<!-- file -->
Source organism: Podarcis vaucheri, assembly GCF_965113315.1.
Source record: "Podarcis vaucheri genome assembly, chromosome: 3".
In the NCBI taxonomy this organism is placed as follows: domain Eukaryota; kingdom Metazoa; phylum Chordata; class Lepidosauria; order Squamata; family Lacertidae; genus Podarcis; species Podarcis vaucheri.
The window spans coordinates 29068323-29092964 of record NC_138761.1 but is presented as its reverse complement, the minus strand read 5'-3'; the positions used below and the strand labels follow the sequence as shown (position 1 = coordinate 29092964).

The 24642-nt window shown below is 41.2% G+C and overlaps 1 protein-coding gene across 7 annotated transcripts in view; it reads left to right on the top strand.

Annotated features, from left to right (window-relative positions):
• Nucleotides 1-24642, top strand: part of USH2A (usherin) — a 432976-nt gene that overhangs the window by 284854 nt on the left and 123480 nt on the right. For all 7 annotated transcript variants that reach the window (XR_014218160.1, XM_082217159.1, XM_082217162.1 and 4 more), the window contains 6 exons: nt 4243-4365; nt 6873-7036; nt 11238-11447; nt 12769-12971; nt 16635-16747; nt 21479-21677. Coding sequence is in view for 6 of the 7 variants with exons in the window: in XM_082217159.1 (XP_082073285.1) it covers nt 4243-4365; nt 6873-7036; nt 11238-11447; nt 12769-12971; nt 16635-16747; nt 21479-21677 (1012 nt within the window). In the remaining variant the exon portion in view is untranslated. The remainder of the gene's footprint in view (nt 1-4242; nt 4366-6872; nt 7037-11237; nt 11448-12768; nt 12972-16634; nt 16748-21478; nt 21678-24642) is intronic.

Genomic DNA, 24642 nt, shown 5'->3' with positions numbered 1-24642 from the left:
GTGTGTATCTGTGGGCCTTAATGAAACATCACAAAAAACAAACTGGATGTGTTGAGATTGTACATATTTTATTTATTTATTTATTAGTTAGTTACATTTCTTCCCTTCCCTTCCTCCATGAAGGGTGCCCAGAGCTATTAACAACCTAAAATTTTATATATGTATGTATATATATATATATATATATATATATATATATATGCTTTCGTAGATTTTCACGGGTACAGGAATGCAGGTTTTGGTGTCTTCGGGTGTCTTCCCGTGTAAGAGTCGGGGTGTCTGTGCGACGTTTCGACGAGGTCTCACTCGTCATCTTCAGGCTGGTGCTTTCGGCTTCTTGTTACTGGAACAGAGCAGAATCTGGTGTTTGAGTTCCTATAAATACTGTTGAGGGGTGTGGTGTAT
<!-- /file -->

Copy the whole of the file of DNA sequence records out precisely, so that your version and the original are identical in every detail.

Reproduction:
Source organism: Podarcis vaucheri, assembly GCF_965113315.1.
Source record: "Podarcis vaucheri genome assembly, chromosome: 3".
In the NCBI taxonomy this organism is placed as follows: domain Eukaryota; kingdom Metazoa; phylum Chordata; class Lepidosauria; order Squamata; family Lacertidae; genus Podarcis; species Podarcis vaucheri.
The window spans coordinates 29068323-29092964 of record NC_138761.1 but is presented as its reverse complement, the minus strand read 5'-3'; the positions used below and the strand labels follow the sequence as shown (position 1 = coordinate 29092964).

The 24642-nt window shown below is 41.2% G+C and overlaps 1 protein-coding gene across 7 annotated transcripts in view; it reads left to right on the top strand.

Annotated features, from left to right (window-relative positions):
• Nucleotides 1-24642, top strand: part of USH2A (usherin) — a 432976-nt gene that overhangs the window by 284854 nt on the left and 123480 nt on the right. For all 7 annotated transcript variants that reach the window (XR_014218160.1, XM_082217159.1, XM_082217162.1 and 4 more), the window contains 6 exons: nt 4243-4365; nt 6873-7036; nt 11238-11447; nt 12769-12971; nt 16635-16747; nt 21479-21677. Coding sequence is in view for 6 of the 7 variants with exons in the window: in XM_082217159.1 (XP_082073285.1) it covers nt 4243-4365; nt 6873-7036; nt 11238-11447; nt 12769-12971; nt 16635-16747; nt 21479-21677 (1012 nt within the window). In the remaining variant the exon portion in view is untranslated. The remainder of the gene's footprint in view (nt 1-4242; nt 4366-6872; nt 7037-11237; nt 11448-12768; nt 12972-16634; nt 16748-21478; nt 21678-24642) is intronic.

Genomic DNA, 24642 nt, shown 5'->3' with positions numbered 1-24642 from the left:
GTGTGTATCTGTGGGCCTTAATGAAACATCACAAAAAACAAACTGGATGTGTTGAGATTGTACATATTTTATTTATTTATTTATTAGTTAGTTACATTTCTTCCCTTCCCTTCCTCCATGAAGGGTGCCCAGAGCTATTAACAACCTAAAATTTTATATATGTATGTATATATATATATATATATATATATATATATATATGCTTTCGTAGATTTTCACGGGTACAGGAATGCAGGTTTTGGTGTCTTCGGGTGTCTTCCCGTGTAAGAGTCGGGGTGTCTGTGCGACGTTTCGACGAGGTCTCACTCGTCATCTTCAGGCTGGTGCTTTCGGCTTCTTGTTACTGGAACAGAGCAGAATCTGGTGTTTGAGTTCCTATAAATACTGTTGAGGGGTGTGGTGTAT